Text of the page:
Curtis Johnson Memorial
Private Curtis Coleman Johnson
Serial # 35105280
Company E 31st Infantry
Birth date March 15, 1923
Home address at entry: Forks of Elkhorn, Kentucky
Enlisted September 26, 1941
Died June 12, 1942 in the prisoner of war Camp O’Donnell as a result of Dysentery.
Bataan Philippines
Very little is known about Curtis Johnson's (my uncle) tour of duty while stationed in the Philippines during the beginning of the Second World War. What is known, is that he survived the fierce fighting against the out numbering Japanese forces during the Battle of Bataan. When Bataan fell, he, along with 70,000 U.S servicemen and Filipinos surrendered, only to be subjected to one of the most horrific crimes of the war...

"The Bataan Death March (also known as The Death March of Bataan) took place in the Philippines in 1942 and was later accounted as a Japanese war crime. The 60-mile (97 km) march occurred after the three-month Battle of Bataan, part of the Battle of the Philippines, during World War II.

The march, involving the forcible transfer of 75,000 American and Filipino prisoners of war captured by the Japanese in the Philippines from the Bataan peninsula to prison camps, was characterized by wide-ranging physical abuse and murder, and resulted in very high fatalities inflicted upon the prisoners and civilians along the route by the armed forces of the Empire of Japan. Beheadings, cutting of throats and casual shootings were the more common actions—compared to instances of bayonet stabbing, rape, disembowelment, rifle butt beating and a deliberate refusal to allow the prisoners food or water while keeping them continually marching for nearly a week in tropical heat. Falling down or inability to continue moving was tantamount to a death sentence, as was any degree of protest or expression of displeasure. Route of the death march. Section from San Fernando to Capas was by rail.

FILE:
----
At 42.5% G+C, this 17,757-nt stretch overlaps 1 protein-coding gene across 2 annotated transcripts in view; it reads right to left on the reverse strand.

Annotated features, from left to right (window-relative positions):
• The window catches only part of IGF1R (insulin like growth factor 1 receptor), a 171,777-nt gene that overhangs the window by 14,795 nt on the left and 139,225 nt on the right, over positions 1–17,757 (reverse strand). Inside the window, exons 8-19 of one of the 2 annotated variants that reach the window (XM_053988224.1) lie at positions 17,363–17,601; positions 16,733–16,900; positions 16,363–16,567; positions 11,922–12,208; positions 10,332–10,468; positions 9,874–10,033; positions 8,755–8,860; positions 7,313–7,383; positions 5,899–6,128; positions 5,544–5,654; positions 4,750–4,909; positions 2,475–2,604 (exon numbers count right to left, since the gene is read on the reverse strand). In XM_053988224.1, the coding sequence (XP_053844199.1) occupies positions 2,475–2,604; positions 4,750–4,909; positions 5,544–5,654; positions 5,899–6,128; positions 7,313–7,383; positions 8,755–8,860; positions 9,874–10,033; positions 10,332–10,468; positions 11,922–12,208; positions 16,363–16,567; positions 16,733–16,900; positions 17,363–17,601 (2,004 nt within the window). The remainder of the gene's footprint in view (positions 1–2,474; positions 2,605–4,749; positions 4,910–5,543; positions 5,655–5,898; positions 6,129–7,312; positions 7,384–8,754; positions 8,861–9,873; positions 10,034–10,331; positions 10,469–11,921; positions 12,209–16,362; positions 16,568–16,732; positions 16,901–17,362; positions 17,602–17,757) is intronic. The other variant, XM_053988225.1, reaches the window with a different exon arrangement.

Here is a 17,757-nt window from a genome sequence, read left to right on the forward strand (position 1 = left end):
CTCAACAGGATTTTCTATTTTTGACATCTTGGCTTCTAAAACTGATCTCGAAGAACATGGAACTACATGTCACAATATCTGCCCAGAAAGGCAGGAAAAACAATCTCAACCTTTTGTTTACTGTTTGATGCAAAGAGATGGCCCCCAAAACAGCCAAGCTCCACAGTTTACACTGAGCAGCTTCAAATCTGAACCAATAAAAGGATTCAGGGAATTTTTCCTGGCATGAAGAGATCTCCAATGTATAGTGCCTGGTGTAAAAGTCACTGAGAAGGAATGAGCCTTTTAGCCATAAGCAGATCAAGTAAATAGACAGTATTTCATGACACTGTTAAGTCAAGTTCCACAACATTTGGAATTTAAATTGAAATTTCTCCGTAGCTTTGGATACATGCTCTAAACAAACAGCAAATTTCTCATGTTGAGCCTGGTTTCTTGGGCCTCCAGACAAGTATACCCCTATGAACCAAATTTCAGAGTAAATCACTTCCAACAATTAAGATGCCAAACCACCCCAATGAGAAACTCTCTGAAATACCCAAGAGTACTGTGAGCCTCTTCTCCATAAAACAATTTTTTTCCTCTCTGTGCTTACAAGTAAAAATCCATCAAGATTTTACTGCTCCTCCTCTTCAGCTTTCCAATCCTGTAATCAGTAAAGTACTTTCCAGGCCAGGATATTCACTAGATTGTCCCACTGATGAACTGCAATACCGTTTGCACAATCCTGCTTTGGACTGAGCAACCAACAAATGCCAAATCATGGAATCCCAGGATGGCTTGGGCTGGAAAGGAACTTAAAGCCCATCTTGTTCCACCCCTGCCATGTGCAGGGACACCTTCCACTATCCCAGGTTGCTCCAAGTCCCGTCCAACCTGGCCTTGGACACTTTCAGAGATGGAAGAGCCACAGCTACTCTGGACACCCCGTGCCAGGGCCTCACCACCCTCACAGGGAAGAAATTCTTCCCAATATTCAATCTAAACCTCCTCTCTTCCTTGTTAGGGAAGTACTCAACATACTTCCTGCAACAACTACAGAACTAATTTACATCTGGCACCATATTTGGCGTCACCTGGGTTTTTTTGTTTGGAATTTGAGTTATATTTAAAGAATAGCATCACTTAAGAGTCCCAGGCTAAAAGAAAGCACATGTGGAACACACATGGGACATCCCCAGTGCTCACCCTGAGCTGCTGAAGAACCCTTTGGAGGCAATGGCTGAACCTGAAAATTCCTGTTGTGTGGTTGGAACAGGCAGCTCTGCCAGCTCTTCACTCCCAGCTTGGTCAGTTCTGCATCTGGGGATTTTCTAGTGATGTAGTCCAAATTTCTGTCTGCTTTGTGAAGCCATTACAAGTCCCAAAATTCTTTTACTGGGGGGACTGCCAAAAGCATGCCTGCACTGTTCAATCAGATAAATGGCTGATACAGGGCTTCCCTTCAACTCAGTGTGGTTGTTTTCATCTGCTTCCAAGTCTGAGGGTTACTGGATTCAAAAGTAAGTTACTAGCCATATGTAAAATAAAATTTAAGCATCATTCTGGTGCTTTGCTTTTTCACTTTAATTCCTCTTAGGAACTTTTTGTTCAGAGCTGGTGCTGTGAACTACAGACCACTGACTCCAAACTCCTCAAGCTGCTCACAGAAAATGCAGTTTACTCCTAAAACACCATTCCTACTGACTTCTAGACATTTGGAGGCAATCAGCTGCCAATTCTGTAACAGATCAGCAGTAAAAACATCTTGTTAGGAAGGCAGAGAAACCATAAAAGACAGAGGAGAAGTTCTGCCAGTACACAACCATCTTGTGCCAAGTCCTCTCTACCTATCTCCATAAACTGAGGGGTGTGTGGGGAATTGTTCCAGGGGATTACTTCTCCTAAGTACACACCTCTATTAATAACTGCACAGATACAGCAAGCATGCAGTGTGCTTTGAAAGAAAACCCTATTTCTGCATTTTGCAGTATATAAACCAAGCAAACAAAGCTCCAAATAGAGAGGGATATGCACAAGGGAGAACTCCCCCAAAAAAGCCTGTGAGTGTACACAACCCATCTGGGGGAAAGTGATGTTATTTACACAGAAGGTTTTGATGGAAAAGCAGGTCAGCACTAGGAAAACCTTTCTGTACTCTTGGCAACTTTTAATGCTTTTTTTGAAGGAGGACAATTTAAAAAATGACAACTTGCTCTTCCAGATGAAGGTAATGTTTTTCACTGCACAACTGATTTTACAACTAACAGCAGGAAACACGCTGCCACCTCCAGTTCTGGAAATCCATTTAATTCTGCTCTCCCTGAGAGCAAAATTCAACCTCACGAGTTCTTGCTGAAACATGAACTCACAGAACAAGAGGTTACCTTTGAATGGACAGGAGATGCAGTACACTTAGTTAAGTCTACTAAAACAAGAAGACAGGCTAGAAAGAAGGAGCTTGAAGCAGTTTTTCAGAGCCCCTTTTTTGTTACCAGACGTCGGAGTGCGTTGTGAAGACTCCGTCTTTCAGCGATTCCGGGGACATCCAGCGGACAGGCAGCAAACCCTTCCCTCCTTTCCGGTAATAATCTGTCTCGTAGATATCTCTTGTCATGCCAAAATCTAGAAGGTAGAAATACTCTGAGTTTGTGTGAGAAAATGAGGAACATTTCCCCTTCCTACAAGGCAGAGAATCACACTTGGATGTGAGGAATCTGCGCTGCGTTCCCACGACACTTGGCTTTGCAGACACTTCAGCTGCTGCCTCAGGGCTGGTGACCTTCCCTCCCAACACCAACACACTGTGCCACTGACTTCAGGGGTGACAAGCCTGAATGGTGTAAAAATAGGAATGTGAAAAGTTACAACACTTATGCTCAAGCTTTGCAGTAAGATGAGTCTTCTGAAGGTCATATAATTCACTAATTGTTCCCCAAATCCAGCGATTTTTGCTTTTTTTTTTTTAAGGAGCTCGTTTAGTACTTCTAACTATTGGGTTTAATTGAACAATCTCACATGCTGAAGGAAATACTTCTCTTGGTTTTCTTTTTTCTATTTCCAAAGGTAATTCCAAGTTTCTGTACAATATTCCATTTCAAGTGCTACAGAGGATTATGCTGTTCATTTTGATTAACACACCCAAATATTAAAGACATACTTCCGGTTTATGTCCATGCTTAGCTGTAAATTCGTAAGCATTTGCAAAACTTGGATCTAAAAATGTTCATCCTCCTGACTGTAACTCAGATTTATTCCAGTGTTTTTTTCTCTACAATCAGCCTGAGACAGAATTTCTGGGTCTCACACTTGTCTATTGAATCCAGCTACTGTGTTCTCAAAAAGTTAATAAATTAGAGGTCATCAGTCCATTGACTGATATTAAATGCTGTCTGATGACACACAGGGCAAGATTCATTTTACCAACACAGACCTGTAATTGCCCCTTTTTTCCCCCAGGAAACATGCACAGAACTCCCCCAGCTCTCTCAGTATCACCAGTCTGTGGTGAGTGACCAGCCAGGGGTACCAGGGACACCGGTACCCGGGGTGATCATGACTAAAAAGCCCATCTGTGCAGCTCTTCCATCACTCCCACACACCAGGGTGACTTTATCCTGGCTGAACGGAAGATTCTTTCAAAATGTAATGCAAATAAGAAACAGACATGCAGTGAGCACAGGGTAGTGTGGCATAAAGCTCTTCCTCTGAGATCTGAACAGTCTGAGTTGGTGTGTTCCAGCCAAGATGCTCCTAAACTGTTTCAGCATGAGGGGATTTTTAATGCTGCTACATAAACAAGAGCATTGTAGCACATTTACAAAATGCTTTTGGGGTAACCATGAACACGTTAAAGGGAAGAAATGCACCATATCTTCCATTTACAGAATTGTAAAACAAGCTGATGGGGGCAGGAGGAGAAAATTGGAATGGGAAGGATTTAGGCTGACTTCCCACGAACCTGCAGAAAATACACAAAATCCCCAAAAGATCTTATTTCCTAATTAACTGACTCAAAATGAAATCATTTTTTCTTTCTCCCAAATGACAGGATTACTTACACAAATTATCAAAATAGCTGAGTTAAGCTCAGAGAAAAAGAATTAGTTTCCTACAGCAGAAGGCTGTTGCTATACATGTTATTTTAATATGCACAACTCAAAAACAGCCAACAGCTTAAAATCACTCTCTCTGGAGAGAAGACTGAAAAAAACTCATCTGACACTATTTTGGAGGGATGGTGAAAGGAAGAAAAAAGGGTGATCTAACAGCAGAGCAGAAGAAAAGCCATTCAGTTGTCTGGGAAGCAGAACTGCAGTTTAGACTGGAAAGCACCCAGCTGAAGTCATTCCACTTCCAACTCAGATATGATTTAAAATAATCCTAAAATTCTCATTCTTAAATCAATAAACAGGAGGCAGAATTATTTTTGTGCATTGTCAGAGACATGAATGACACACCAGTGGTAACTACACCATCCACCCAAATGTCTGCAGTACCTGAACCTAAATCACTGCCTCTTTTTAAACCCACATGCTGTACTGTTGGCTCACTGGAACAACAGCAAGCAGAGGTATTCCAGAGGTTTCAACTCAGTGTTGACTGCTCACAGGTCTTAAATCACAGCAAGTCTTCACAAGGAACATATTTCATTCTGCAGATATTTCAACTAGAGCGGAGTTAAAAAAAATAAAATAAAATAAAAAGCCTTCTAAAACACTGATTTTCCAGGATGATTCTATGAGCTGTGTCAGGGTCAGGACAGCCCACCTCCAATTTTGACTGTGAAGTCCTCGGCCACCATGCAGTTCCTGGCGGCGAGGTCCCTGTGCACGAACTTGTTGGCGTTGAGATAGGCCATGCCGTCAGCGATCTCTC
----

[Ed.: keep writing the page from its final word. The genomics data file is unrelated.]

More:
Prisoners were attacked for assisting someone failing due to weakness, or for no apparent reason whatsoever. Strings of Japanese trucks were known to drive over anyone who fell. Riders in vehicles would casually stick out a rifle bayonet and cut a string of throats in the lines of men marching alongside the road. Accounts of being forcibly marched for five to six days with no food and a single sip of water are in postwar archives including filmed reports.

The exact death count has been impossible to determine, but some historians have placed the minimum death toll between six and eleven thousand men; whereas other postwar Allied reports have tabulated that only 54,000 of the 72,000 prisoners reached their destination—taken together, the figures document a casual killing rate of one in four up to two in seven (25% to 28.6%) of those brutalized by the forcible march. The number of deaths that took place in the internment camps from delayed effects of the march is uncertain, but believed to be high."

There is a monument located in the Capas National Shrine, in Capas, Tarlac, Philippines, for the U.S. Servicemen who died at Camp O'Donnell, between April 24 to June 12, 1942 camp.
Read the "Outline of Events" to get the overall picture of the Defenders of Bataan.
More Links
U.S. Army in World War II

...during their occupation of China, the Japanese killed at least fifteen million Chinese soldiers and civilians.
Nanking Massacre: the Forgotten Holocaust

I'm always looking for someone that was in the 31st Infantry Company E that survived Bataan who can tell me something about my uncle who I never had the chance to know.


jsj@tivanet.com